1. half-life

I need help setting up this problem

The radioactive decay of Rubidium-87 into Strontium-87 has a half-life of 48.8 billion years, making it one of the most useful decay modes for obtaining the ages of very old igneous rock. A sample of some of the oldest igneous rock found on Earth was chemically analyzed and found to contain 53 atoms of Sr 87 for ever 947 atoms of Rb 87. Assuming that no Sr 87 was present when this sample solidified, how old is this rock?

2. Originally Posted by viet
I need help setting up this problem
Since one atom of Rb turns into one atom of Sr, there were initially 87+ 947= 1034 atoms of Rb. Now there are 947 atoms left.

Saying that it has a half life of 48.8 billion years means the amount is multiplied by 1/2 every 48.8 billion years. If T is the number of billions of years that have passed, then T/48.8 is the number of "half lives" and so that amount left after T billions of years is $A(1/2)^{T/48.8}$ where "A" is the initial amount. Your equation is $1034 (1/2)^{T/48.8}= 947$

Solve that for T.

3. please check me calculation.

$1034 (\frac12)^{T/48.8}= 947$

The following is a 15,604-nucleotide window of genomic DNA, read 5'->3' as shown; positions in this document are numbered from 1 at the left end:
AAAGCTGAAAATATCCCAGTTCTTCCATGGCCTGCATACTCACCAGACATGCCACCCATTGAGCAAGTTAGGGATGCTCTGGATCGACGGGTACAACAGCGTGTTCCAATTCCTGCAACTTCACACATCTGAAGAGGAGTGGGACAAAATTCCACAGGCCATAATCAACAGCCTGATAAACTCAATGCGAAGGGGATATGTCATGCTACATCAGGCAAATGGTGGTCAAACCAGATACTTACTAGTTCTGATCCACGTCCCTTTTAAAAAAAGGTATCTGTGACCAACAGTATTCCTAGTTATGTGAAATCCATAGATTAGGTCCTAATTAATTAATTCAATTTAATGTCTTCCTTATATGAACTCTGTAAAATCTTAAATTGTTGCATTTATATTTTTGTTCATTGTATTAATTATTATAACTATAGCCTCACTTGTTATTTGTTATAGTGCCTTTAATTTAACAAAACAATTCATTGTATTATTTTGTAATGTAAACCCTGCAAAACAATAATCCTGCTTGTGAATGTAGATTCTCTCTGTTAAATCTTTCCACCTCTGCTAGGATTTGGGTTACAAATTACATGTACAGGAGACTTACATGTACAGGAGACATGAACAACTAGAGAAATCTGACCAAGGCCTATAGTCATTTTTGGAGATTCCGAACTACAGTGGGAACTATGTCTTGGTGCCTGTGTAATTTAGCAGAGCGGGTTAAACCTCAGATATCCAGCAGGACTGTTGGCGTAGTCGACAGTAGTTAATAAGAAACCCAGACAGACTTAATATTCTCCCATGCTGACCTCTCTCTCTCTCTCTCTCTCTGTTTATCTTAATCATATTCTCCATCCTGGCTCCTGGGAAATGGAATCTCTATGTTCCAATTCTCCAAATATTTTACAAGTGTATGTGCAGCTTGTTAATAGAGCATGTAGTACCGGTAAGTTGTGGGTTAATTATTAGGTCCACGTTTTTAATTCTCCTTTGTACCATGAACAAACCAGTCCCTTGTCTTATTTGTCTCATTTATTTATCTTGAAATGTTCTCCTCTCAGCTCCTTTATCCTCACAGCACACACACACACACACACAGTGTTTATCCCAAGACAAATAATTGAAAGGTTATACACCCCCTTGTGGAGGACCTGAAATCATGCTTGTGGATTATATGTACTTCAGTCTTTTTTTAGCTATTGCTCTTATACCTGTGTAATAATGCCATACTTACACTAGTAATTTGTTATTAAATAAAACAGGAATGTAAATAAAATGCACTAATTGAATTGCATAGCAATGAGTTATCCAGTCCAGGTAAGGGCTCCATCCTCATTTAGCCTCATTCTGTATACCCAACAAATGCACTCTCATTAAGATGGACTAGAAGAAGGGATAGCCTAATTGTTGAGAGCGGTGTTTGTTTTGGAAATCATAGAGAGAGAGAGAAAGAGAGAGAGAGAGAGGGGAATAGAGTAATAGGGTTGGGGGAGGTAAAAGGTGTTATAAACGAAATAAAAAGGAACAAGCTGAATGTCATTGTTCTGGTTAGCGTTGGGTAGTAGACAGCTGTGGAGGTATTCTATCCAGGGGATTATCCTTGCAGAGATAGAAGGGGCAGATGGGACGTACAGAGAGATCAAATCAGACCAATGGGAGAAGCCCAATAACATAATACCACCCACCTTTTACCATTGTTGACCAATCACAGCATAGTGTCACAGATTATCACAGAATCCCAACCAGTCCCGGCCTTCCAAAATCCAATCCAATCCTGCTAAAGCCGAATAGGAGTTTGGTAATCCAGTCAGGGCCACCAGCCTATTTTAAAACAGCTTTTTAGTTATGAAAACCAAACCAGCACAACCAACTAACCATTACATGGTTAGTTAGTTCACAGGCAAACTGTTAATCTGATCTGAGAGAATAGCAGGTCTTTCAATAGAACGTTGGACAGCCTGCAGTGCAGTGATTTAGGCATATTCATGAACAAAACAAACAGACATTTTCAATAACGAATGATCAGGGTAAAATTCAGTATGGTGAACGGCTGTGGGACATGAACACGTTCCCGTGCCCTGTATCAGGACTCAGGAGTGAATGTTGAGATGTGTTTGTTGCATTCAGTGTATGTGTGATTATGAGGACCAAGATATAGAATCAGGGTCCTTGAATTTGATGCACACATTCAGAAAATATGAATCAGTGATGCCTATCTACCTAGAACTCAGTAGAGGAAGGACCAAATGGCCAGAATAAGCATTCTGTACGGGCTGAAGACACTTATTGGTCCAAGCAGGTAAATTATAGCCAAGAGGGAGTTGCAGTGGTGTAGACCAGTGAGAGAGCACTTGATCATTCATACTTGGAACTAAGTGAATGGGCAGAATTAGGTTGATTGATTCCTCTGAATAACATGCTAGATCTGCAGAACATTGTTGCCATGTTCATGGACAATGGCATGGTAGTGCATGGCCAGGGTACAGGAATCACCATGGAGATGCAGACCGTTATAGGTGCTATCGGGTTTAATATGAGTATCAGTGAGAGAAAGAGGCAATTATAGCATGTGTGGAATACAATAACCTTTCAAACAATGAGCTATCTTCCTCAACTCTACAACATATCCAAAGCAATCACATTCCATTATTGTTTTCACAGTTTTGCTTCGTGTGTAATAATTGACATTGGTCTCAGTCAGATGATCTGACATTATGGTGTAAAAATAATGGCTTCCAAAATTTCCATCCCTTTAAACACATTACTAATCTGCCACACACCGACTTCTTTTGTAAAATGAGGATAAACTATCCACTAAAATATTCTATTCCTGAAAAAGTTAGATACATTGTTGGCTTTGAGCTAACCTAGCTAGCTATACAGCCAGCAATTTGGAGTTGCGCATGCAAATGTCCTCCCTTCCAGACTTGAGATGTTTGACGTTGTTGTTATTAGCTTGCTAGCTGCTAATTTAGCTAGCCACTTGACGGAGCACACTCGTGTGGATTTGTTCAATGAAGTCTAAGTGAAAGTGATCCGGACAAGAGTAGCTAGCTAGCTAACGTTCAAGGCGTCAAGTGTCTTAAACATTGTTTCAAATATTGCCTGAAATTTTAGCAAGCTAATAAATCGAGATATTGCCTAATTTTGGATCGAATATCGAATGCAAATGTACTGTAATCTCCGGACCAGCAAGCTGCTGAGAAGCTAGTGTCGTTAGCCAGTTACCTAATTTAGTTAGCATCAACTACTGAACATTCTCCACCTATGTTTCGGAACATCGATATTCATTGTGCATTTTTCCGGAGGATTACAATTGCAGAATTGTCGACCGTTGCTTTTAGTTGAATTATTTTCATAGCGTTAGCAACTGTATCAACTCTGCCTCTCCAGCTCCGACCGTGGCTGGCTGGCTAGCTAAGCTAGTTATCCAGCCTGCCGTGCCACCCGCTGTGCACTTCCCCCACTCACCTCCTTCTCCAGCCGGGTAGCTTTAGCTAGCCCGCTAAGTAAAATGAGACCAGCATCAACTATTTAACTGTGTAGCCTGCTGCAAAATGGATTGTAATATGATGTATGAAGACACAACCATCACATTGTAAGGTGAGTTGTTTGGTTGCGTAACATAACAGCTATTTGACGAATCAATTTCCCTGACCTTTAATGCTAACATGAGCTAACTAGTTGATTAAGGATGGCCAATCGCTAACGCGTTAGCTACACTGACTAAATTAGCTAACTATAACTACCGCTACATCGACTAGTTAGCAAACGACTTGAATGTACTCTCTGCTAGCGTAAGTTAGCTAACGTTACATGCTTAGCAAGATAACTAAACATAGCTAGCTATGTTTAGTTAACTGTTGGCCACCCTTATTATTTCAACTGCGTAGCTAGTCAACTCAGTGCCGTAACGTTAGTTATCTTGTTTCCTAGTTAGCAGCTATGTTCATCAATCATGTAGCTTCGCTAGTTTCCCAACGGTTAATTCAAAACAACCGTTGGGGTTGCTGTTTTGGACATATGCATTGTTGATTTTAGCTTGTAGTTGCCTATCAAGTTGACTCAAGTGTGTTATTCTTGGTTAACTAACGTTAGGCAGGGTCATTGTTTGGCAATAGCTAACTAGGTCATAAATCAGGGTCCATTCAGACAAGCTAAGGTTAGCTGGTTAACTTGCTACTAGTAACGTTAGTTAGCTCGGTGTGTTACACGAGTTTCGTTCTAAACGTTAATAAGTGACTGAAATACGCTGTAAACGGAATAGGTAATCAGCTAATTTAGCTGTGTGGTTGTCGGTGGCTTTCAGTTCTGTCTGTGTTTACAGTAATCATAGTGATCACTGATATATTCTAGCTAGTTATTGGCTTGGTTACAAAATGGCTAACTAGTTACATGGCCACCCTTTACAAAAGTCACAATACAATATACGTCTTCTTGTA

$(\frac12)^{T/48.8}=.91586$

$\frac {T}{48.8} = \frac {log(0.91586)}{log(\frac{1}{2})}$

$\frac {T}{48.8} = 0.12680$

$T = 6.1878$

4. The method is correct; however, because there were 53 atoms of Sr for every 947 atoms of Rb, that means the ratio of the current amount of Rb to the original amount of Rb is 947/1000, not 947/1034. This will provide you with a slightly different answer.

5. Originally Posted by icemanfan
The method is correct; however, because there were 53 atoms of Sr for every 947 atoms of Rb, that means the ratio of the current amount of Rb to the original amount of Rb is 947/1000, not 947/1034. This will provide you with a slightly different answer.
so the answer would be T = 3.83 billion years?

6. Originally Posted by viet
so the answer would be T = 3.83 billion years?
Yes, that is correct.